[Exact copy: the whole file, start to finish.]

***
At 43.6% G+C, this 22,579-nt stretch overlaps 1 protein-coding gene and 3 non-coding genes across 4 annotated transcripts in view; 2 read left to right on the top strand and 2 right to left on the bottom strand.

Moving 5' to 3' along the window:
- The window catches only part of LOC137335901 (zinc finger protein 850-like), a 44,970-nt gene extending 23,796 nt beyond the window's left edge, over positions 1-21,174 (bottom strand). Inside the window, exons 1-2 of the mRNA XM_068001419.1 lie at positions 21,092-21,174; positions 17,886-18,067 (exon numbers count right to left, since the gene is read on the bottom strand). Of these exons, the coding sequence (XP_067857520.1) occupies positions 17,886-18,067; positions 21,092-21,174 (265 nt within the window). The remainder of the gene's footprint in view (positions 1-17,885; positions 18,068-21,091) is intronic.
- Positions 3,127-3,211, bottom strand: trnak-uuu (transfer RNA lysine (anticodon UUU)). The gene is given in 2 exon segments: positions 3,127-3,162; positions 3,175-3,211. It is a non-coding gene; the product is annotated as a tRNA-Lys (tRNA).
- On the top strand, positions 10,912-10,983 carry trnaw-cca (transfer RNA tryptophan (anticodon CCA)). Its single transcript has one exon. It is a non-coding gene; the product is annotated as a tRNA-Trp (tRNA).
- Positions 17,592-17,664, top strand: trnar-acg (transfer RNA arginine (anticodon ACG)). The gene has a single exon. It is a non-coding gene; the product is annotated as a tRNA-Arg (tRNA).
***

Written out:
At 43.6% G+C, this 22,579-nt stretch overlaps 1 protein-coding gene and 3 non-coding genes across 4 annotated transcripts in view; 2 read left to right on the top strand and 2 right to left on the bottom strand.

Moving 5' to 3' along the window:
- The window catches only part of LOC137335901 (zinc finger protein 850-like), a 44,970-nt gene extending 23,796 nt beyond the window's left edge, over positions 1-21,174 (bottom strand). Inside the window, exons 1-2 of the mRNA XM_068001419.1 lie at positions 21,092-21,174; positions 17,886-18,067 (exon numbers count right to left, since the gene is read on the bottom strand). Of these exons, the coding sequence (XP_067857520.1) occupies positions 17,886-18,067; positions 21,092-21,174 (265 nt within the window). The remainder of the gene's footprint in view (positions 1-17,885; positions 18,068-21,091) is intronic.
- Positions 3,127-3,211, bottom strand: trnak-uuu (transfer RNA lysine (anticodon UUU)). The gene is given in 2 exon segments: positions 3,127-3,162; positions 3,175-3,211. It is a non-coding gene; the product is annotated as a tRNA-Lys (tRNA).
- On the top strand, positions 10,912-10,983 carry trnaw-cca (transfer RNA tryptophan (anticodon CCA)). Its single transcript has one exon. It is a non-coding gene; the product is annotated as a tRNA-Trp (tRNA).
- Positions 17,592-17,664, top strand: trnar-acg (transfer RNA arginine (anticodon ACG)). The gene has a single exon. It is a non-coding gene; the product is annotated as a tRNA-Arg (tRNA).